Anonymous | 11/3/2008 - 2:56pm
I wonder if it didn't take a sort of courage to write this article? You write about how much you love God, but you don't say much about how God loves you. Also, I'm interested in these women you fell in love with. What attracted you to them? Did it give you any special insight into how much God must love you? Thanks for sharing.
Anonymous | 11/2/2008 - 12:15am
Thank you for sharing the drama of your relationship with Christ. My heart broke for you when you fell in love with your student. But even the best of marriages have such temptations, and you weathered yours with courage and resolve. I was especially touched by the reference to Alyosha in your reading of the Brothers Karamazov. I almost entered the convent when I was in my twenties. At 68, I responded to a ''second call'' when I came to the Northwest to join the Jesuit Volunteer Eldercorps. I, like you and Alyosha, was given everything back. But I had to fall to the ground before that happened. At 76, I am still on the receiving end. I've learned that it is never too late to follow your call. Thank you for this beautiful essay on what it means to love God. I'm a New York Times subscriber, but I'm disappointed in its decision to reject this powerful piece.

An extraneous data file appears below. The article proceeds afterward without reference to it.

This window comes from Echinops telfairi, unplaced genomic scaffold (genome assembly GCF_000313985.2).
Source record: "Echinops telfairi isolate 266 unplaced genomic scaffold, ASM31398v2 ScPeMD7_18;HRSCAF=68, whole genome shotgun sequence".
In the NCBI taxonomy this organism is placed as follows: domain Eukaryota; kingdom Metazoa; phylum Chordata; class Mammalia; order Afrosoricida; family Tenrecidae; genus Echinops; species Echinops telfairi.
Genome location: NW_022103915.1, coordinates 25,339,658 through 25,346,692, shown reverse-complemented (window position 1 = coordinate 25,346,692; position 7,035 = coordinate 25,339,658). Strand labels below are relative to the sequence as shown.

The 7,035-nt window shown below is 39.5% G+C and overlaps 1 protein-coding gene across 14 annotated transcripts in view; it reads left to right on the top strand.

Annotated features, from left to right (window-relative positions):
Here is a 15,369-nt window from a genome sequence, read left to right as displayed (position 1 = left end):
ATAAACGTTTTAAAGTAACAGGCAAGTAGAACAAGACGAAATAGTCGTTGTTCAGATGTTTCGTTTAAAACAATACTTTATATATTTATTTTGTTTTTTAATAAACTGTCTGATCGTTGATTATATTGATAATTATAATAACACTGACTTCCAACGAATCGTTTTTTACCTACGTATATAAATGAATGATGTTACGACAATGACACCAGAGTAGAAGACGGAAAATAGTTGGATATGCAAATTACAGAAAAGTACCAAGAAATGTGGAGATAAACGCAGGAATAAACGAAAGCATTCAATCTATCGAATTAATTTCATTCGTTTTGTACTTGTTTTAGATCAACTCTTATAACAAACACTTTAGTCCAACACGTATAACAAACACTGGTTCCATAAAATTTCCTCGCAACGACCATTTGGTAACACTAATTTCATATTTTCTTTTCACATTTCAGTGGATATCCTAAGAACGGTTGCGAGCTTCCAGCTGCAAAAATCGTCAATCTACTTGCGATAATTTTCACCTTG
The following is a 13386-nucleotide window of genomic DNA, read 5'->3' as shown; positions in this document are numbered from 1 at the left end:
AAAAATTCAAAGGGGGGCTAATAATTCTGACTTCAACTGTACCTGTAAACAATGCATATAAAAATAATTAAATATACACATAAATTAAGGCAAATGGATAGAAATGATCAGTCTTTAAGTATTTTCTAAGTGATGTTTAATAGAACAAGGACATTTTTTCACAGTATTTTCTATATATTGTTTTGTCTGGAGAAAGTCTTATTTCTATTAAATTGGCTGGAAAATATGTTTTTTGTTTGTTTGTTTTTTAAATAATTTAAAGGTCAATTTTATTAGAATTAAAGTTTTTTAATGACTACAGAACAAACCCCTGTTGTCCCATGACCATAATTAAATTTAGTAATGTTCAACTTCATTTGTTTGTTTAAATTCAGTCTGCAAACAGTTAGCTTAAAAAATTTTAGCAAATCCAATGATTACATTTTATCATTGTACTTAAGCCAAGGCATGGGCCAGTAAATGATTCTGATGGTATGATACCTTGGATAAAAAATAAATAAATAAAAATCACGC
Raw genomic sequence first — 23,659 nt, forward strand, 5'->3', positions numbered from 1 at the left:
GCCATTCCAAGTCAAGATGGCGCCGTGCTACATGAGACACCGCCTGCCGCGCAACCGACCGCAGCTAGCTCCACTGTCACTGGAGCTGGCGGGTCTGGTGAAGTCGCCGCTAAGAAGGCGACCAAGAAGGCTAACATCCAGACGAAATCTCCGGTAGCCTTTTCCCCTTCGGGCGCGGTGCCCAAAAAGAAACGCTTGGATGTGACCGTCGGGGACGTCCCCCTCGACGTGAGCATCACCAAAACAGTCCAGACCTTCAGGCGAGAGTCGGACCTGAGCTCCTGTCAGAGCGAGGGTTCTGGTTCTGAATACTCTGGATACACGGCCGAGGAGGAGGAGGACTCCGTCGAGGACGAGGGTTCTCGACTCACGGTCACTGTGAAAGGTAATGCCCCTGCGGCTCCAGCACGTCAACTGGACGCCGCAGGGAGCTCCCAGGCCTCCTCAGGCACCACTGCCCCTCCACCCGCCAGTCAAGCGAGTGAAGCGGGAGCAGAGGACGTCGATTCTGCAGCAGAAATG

Anonymous | 10/31/2008 - 12:52am
Thank you for this beautifl piece- the part about Jesus having no place to rest, fills me with tears - its so true.
Anonymous | 10/30/2008 - 12:05pm
I am very glad you decided to post your story on this blog. I think it is an extraordinary story. I will keep it so that I can refer to it again and again. I think people who have had an unexpected and strong experience of God will be helped by this story. Or it could remind them of that moment. I am 63 years old. I am glad that this story reminded me that at my age I am fragile. Paradoxically my fragility and poor health have given me the opportunity or willingness to unburden myself more and more. With time my love for God also becomes a more familiar thing. These days my love of God is a liberating experience. Perhaps it will continue to be that kind of experience or perhaps not. I don't live alone. Nevertheless I spend most of my time silently and alone. I am grateful that these days I am given more opportunity to pray and to be with God. It is interesting my favorite priest to talk to is an American monk who was a friend of Bede Griffiths. My friend has lived in southern India several times and is very attached to the Hindu traditions. I don't know much about the Hindu tradition. I am not a scholar of Buddhism, however, I have been reading a little about Buddhist mindfulness most days. I find it helpful. Being a human being is about being like Jesus. I came across this quote that I like, 'He who has his eyes fixed closely on the [space] of the heart, penetrates into the center of the lotus cup, and excludes all else from consciousness, will, O Beautiful One, partake of supreme joy.' (Vijnanabhairava Tantra)